The Guardian Energy group, which is composed of mainly cooperatives, is not technically a co-op itself, but operates under the cooperative philosophy, says Doyal. "The idea that you can work together to accomplish more is the co-op way," he explains. "The co-op model works really well for those of us who are true co-ops. We were formed to process our members' corn. That was really our goal. The guys who set it up were trying to create their own local market and that's what they did."

Developing a market for local corn farmers may have been the initial goal of the ethanol industry, but it didn't take long for profit-driven corporations to realize a good investment. For some, the goal is not about local corn markets at all, but about the bottom line.

Becker says GPRE's business is focused on risk management, and that requires cash. "To really effectively manage risk, you need to have a balance sheet, you need to have the ability to raise cash," he says. "You need to have a balance sheet that is strong enough to manage the risk."

Publicly traded companies simply have more access to cash than locally owned cooperatives, which has proven to be both the rise and demise of facilities throughout the industry. Becker says liquidity and the ability to raise capital through the public markets is the main advantage corporations have over co-ops. And access to capital could prove to be the reason the industry experiences more mergers and acquisitions of smaller producers by large companies in 2010. "Because we have a public currency, when we're looking for acquisitions we can oftentimes use our stock to do that," Becker explains. "Three years ago you could go public, [but] today there really is no path to public liquidity in corn-based ethanol. So if a plant has a bunch of owners but is not public, your exit is to either sell for cash or sell for stock and continue to stay in the game. You can often do that by merging with a company like [GPRE] for a stock-for-stock transaction. Then you have the ability to monetize your investment."

That may be true, but for companies such as Guardian Energy, monetizing investments is not necessarily the top priority. Doyal says the exit strategy for locally owned companies is different. "We're not looking to make a fortune and get out," he says. "We care about what we're doing and who we're doing it with. [Share value] is really not what farmer-owned or locally owned facilities are all about. We're about trying to return to good, constant, steady value over years and not being a flash in the pan."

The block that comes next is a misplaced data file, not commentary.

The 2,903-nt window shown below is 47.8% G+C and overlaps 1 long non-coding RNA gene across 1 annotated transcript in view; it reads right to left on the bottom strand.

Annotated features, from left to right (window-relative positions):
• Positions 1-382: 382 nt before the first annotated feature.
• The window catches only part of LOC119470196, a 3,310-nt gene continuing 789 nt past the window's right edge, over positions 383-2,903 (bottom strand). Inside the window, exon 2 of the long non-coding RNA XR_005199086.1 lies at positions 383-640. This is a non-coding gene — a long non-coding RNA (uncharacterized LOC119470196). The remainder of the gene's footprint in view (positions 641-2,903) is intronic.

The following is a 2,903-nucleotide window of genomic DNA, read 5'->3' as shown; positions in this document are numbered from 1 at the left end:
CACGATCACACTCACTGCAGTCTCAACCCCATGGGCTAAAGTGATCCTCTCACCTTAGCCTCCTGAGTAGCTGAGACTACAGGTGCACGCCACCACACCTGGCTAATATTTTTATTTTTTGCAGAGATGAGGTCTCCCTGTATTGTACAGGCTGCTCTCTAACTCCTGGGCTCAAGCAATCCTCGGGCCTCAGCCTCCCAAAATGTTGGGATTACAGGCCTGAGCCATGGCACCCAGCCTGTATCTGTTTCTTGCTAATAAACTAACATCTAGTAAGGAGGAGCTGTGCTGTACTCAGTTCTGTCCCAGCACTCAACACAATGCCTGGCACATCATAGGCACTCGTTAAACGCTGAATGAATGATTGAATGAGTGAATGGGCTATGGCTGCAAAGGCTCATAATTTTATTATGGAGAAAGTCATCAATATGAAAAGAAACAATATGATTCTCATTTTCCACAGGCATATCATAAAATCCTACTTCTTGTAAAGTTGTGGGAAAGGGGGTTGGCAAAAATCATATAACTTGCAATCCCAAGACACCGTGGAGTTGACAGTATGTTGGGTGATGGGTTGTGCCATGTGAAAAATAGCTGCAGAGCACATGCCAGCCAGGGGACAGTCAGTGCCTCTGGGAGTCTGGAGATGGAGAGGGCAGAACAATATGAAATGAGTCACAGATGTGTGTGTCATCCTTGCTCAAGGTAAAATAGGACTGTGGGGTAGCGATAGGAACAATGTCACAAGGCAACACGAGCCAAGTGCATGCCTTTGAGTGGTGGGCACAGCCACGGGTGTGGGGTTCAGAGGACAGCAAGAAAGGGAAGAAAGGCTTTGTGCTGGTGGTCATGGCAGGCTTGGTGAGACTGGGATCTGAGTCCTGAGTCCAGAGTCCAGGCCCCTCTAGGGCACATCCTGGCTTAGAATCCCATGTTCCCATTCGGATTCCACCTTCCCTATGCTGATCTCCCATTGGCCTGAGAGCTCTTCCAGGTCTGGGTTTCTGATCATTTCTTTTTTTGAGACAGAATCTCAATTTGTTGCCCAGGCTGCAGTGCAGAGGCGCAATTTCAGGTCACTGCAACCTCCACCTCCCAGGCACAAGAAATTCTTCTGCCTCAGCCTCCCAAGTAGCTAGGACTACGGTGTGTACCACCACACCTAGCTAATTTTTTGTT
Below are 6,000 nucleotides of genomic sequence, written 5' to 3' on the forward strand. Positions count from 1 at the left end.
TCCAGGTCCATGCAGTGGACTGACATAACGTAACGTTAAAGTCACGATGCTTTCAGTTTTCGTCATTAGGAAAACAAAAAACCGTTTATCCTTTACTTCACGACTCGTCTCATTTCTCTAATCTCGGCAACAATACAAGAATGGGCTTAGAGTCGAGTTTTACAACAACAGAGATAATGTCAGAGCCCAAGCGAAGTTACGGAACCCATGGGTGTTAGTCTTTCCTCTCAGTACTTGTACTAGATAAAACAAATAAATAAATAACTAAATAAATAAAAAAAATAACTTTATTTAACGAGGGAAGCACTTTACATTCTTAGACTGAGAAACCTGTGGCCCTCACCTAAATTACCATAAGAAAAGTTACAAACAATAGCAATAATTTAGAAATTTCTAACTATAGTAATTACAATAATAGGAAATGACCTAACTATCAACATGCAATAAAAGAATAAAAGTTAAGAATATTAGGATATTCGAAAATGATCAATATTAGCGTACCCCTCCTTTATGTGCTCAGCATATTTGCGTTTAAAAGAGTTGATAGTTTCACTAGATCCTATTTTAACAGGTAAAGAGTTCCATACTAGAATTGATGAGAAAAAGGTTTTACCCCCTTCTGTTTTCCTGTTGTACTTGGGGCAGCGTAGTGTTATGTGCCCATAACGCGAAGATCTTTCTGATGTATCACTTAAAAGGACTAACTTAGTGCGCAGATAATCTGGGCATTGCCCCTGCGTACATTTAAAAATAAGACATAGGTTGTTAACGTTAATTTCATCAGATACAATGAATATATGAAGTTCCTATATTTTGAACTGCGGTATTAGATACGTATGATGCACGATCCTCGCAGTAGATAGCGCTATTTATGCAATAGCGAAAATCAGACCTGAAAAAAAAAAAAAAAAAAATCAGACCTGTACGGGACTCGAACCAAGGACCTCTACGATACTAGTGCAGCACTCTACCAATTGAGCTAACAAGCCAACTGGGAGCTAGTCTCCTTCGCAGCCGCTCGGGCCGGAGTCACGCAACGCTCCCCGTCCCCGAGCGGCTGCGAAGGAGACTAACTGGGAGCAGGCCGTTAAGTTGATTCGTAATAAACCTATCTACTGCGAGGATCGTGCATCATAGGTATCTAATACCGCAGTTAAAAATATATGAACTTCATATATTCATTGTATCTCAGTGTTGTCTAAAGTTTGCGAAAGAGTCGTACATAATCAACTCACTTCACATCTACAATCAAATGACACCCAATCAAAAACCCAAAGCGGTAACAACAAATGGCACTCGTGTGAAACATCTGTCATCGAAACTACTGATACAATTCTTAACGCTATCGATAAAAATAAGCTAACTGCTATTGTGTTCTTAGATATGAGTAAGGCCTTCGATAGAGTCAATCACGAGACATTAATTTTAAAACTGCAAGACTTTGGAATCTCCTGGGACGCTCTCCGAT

Whether it's a "mom and pop" co-op or a large, publicly traded corporation, the ups and downs of operating a successful ethanol production company boil down to who is at the helm of the operation, as evidenced multiple times recently. As Becker says, "I've worked for co-ops, I've worked for publics and I've worked for privates, and my philosophy has always been the same: it's a commodity risk business and you've got to set yourself up so that you never have an event that will take you down because of a pricing decision that you made. This is an agriculture/energy business. It's a hybrid. So as long as you understand processing and refining [and] as long as you understand trading and risk management, you have a great opportunity to succeed and be successful in this industry."

Consolidation Continues
Doyal sees long-term staying power for the co-op model of business, partially due to the willingness of individual cooperatives to work together. "Because we're working together and helping each other out, if one of us screws up we tell the others what we did that was wrong so they don't make the same mistake," he says. "On top of that, if you hit a homerun you let people know how you did that. I think we gained a lot from our experiences and our association that makes us much stronger not only individually but especially as we work together."

Doyal has no doubt there will be consolidation in the long-term. "We prefer to see that happen as individual plants finding ways to join forces and work together rather than some corporate giant snarfing them up," he says. Becker says GPRE is done with its acquisitions for now, but the company is not done growing and he agrees that the industry will experience more consolidation in 2010.

"There are a lot of independent players, and I think consolidation comes when they have the ability to get a good value for their asset and get liquidity for their investors," he says. "That's key, because a lot of people invested in ethanol because they wanted to get a return on their investment. They didn't want to be in it forever. Some people have a longer timeline than others, but everybody thinks about the path to liquidity." EP

Kris Bevill is the editor of Ethanol Producer Magazine. Reach her at (701) 373-8044 or kbevill@bbiinternational.com.